HEB, AEP donations push cancer center nearer to goal
by Heidi Hood, Uvalde Leader News Staff Writer Less than $40,000 is needed to make the $5 million Kate Marmion Regional Cancer Medical Center a reality, after H-E-B and the American Electric Power (AEP) Foundation announced two different gifts at an event held Thursday night at the Uvalde Country Club.
Less than $40,000 is needed to make the $5 million Kate Marmion Regional Cancer Medical Center a reality, after H-E-B and the American Electric Power (AEP) Foundation announced two different gifts at an event held Thursday night at the Uvalde Country Club.
Tony Arce, AEP Texas Community Affairs manager here in Uvalde and Julio Reyes, AEP Texas vice president of external affairs, presented a $50,000 gift to the Saving Lives Close to Home Capital Campaign.
John Carroll and JR Davenport with H-E-B presented a $100,000 gift to the Saving Lives Close to Home Capital Campaign.
“From an outside perspective it has been an absolute thrill to see this fundraiser run,” said Dan Thompson, part of the campaign counsel.
“We’re really here with a deep sense of gratitude,” he continued, but added “historically, the last money is the hardest to get.”
Sheri Rutledge, development coordinator, said earlier last week she received $20,000 including a $15,000 check just that night, during the event.
“We have less than $40,000 to bring this home,” she said to a large round of applause from those in attendance.
Along with announcing the two gifts, Rutledge named several different avenues that people can still donate through. Those include bidding on a painting completed by Abel Ortiz-Acosta, an art teacher at Southwest Junior College.
Rutledge explained that the junior college wanted to do something for the campaign, and Ortiz-Acosta felt he could do something more than just give money.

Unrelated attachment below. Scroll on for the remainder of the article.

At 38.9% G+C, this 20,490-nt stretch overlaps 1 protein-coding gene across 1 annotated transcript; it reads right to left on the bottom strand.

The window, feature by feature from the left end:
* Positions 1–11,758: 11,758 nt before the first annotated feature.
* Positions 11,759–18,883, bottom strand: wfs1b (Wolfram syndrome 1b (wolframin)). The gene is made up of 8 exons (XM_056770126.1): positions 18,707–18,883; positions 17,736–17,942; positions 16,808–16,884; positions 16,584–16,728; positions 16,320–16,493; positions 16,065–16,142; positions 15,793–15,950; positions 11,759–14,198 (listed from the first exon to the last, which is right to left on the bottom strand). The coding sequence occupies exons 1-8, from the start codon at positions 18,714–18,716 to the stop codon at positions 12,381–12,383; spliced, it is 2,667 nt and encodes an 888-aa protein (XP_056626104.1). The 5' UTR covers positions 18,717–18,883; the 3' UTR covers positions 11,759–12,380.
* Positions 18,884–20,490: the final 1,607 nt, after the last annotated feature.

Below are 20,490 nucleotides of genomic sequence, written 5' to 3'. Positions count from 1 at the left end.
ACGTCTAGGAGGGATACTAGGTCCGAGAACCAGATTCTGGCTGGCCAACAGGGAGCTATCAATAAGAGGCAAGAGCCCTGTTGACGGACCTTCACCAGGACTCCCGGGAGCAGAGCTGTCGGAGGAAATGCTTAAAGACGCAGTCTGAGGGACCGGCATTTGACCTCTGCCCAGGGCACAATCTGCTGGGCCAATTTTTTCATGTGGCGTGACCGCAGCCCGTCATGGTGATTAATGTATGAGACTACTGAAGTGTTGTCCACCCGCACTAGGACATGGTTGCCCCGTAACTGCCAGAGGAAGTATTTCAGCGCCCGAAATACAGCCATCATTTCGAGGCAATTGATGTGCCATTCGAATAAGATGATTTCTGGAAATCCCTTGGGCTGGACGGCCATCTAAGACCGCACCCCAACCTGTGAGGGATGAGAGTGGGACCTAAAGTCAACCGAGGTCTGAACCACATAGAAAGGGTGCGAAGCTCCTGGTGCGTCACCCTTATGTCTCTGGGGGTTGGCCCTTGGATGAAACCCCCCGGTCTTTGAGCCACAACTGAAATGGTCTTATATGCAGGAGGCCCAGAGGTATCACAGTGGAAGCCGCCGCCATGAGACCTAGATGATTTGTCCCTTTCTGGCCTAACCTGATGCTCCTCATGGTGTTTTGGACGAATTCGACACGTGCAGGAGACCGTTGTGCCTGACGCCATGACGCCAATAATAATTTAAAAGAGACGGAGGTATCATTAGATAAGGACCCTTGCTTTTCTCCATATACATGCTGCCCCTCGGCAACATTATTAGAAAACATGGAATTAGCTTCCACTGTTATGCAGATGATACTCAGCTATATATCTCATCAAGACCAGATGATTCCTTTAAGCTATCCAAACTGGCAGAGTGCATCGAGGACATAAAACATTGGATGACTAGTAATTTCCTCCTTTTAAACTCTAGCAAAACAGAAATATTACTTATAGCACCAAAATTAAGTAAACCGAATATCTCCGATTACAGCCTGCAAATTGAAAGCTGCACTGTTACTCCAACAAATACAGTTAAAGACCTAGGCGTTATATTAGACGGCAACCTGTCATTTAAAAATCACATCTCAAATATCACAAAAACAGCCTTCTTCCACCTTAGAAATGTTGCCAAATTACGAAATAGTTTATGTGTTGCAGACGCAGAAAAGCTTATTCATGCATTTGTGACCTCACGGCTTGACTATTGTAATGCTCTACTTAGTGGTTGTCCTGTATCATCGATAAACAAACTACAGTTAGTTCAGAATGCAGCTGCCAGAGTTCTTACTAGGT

The painting of downtown Uvalde, done in a realist style, is displayed in a mahogany frame that was donated by Debbie and Bo Alderson with Glasco Inc. Bidding began Thursday night and will continue until Dec. 14. The minimum bid is $500.
The painting, which was displayed at the event Thursday, has now been moved to First State Bank of Uvalde.
Rutledge said 100 signed limited edition prints of the painting have also been created and are being sold for $75.
“I admit I was the first one in line for one of them,” Rutledge said.
Other donation options include buying a brick that will line the walkways and courtyard of the cancer center. The prices range from $100 to $550.
For those wanting to give $5,000 or more, their names will be featured on the Governor’s Circle donor wall. All gifts must be received before December 31 to be allocated to the campaign.
More information on the bricks, painting or prints can be obtained by contacting Rutledge at 278-6251, extension 1616.
But raising money and receiving money was not the only focus at Thursday night’s event, as the architectural renderings were made available for those in attendance to get a first glimpse at what the center will look like.
The architectural firm of O’Connell Robertson presented three different view boards with the layout of the center, along with the proposed look and feel of the center.
Rick Burnight said his firm worked to make sure the center would be as patient friendly as possible.
“With the interior, the environment will be non-institutional,” Burnight said, adding that such an environment will help with the healing process.
Along with the interior, the exterior courtyard was also created in order to provide a peaceful space for the patients.
“It creates an environment and space for patients and family to reflect to help with the healing process,” he said.
The regional cancer center will be located next to Uvalde Memorial Hospital on Garner Field Rd. The late Joseph Puccini donated the land.
The center will provide radiation therapy to residents of Uvalde, Dimmit, Edwards, Kinney, Maverick, Medina, Real, Val Verde and Zavala counties.